Today, their land is under threat from oil and gas projects, hydroelectric dams, drug trafficking and deforestation. Asháninka leader Ruth Buendía was this year presented with the prestigious Goldman Environmental Prize for her work against the Pakitzapango Dam. The dam was one of six hydroelectric projects planned under an energy agreement between Brazil and Peru, and would have forced thousands of Asháninka from their homes, but in 2011, Buendía’s organisation CARE succeeded in getting the dam suspended through legal action.

A few small groups of Shining Path rebels remain active, mostly confined to the Ene and Apurimac rivers, which form part of the Asháninka’s homeland.



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Peru: Qhapaq Nan Inca Road System given World Heritage Status

The Inca road system covered 30,000km over six countries

The Inca road system covered 30,000km over six countries

UNESCO has granted World Heritage status to a 600-year-old road system built by the Inca Empire, which goes through six South American countries. The UN cultural body described the system as an “engineering wonder” that must be restored and preserved.

The Qhapaq Nan roads were built over hundreds of years, and traverse 30,000km across six South American countries, linking the Incan capital Cusco to the outposts of the empire, from Colombia to Argentina and Chile, across Peru, Ecuador, and Bolivia. The most famous section of the road is the 43km Inca Trail, walked by thousands of tourists each year to reach the ancient city of Machu Picchu, itself a World Heritage site.

The road system was also used by the Spanish conquistadores, although most of the route has since deteriorated or become overgrown.

“The Qhapaq Nan by its sheer scale and quality of the road is a unique achievement of engineering skills. It demonstrates mastery in engineering technology,” Unesco said in a statement.

The road, which covers diverse terrain from the Andean plateau to rainforest and deserts, will now be eligible for restoration funds.

To support the proposal, members of the city government from the Ecuadorian city of Cuenca walked 20km of the road network on Saturday morning.

The Qhapaq Nan roads are one of dozens of new World Heritage sites that UNESCO is considering during their 38th session in Doha, Qatar, which ends on Wednesday.



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Peru: Trial Opens over 2009 ‘Baguazo’

Presidents Alan García and George W. Bush. The clashes erupted as a result of laws passed as part of the free trade agreement between the US and Peru (photo: Wikipedia Commons)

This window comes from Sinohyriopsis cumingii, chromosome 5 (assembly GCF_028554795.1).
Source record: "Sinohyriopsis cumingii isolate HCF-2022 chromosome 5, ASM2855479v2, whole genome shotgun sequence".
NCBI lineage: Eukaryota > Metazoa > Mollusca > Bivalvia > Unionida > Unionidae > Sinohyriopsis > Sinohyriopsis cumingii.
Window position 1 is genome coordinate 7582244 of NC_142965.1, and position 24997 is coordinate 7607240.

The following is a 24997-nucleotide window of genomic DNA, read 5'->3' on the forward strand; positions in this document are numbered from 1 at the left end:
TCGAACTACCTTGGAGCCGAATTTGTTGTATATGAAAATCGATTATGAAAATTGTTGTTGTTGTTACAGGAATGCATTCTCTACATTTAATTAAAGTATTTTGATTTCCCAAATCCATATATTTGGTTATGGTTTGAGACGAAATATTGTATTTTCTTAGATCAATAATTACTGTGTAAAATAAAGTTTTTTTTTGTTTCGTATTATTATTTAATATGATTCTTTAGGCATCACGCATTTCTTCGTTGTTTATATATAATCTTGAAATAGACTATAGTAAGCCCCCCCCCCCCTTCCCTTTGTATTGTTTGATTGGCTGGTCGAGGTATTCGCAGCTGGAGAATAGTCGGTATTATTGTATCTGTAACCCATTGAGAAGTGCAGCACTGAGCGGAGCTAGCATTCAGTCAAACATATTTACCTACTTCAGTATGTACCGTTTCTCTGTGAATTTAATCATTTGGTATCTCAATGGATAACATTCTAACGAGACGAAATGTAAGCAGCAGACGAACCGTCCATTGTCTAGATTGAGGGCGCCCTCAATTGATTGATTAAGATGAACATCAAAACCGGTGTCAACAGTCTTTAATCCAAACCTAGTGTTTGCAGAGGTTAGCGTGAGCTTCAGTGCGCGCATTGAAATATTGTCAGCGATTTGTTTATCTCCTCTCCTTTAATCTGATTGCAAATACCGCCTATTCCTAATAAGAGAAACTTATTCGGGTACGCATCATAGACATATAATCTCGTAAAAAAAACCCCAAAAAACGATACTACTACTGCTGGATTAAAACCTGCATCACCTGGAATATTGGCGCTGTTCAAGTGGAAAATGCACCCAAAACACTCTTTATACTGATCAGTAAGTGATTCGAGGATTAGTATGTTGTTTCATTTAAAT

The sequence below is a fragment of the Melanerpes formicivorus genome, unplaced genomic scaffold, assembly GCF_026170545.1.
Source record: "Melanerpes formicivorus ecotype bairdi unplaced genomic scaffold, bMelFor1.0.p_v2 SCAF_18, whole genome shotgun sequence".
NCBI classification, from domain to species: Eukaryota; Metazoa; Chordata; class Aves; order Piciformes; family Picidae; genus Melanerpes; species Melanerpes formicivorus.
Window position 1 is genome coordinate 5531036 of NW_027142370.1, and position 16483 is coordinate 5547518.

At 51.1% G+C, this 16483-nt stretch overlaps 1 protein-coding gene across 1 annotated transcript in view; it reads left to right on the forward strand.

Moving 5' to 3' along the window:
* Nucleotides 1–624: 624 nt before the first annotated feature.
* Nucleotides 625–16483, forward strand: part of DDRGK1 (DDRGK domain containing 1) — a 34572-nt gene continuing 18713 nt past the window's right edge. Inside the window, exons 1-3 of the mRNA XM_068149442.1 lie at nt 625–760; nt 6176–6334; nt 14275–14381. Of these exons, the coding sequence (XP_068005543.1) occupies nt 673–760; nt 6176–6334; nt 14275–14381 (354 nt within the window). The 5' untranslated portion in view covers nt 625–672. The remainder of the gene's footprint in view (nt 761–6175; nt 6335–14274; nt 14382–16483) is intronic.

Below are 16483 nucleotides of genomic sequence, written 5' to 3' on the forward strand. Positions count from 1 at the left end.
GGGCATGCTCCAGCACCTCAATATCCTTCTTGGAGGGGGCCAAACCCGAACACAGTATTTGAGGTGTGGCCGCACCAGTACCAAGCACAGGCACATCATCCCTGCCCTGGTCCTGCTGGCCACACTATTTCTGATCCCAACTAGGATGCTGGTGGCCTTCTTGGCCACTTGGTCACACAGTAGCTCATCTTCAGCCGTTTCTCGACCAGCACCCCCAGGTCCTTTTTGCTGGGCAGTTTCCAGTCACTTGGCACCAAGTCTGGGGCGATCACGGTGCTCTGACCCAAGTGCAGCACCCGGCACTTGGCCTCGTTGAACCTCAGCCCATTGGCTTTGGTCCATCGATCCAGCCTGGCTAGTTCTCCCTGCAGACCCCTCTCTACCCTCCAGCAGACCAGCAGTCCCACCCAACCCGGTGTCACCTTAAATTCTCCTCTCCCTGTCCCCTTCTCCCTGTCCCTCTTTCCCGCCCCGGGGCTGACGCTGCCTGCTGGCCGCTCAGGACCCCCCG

Presidents Alan García and George W. Bush. The clashes erupted as a result of laws passed as part of the free trade agreement between the US and Peru (photo: Wikipedia Commons)

The trial started today over the so-called ‘Baguazo’, a 2009 political crisis that took place in the region of Bagua in the north-Peruvian Amazon, which led to dozens of deaths and one disappearance.

The crisis resulted from on-going opposition to oil development in the rainforest, which was opened up to private investment as part of the US-Peruvian Free Trade Agreement. Local indigenous groups, led the Peruvian Jungle Interethnic Development Association (AIDESEP), by a coalition of indigenous organisations, lead the resistance movement to exploitation of the rainforest.

Things culminated when, after a year of opposition and advocacy, and over two months of civil disobedience, in June 2009 the government of then-president Alan García suspended civil liberties, declared a state of emergency, and sent in the police and military to quash the protests. This intervention, referred to as the ‘Baguazo’, resulted in two days of bloody confrontations in which 23 soldiers and estimates of 30 indigenous people, including three children, were killed. Police were accused of burning bodies in an attempt to hide the actual death toll, and still the official death toll of the indigenous is put at ten.

The 53 defendants include 23 awajún-wampi people, who face charges of murder, disturbing the peace, and stealing weapons and ammunition from the armed forces, charges that carry from six years to life imprisonment.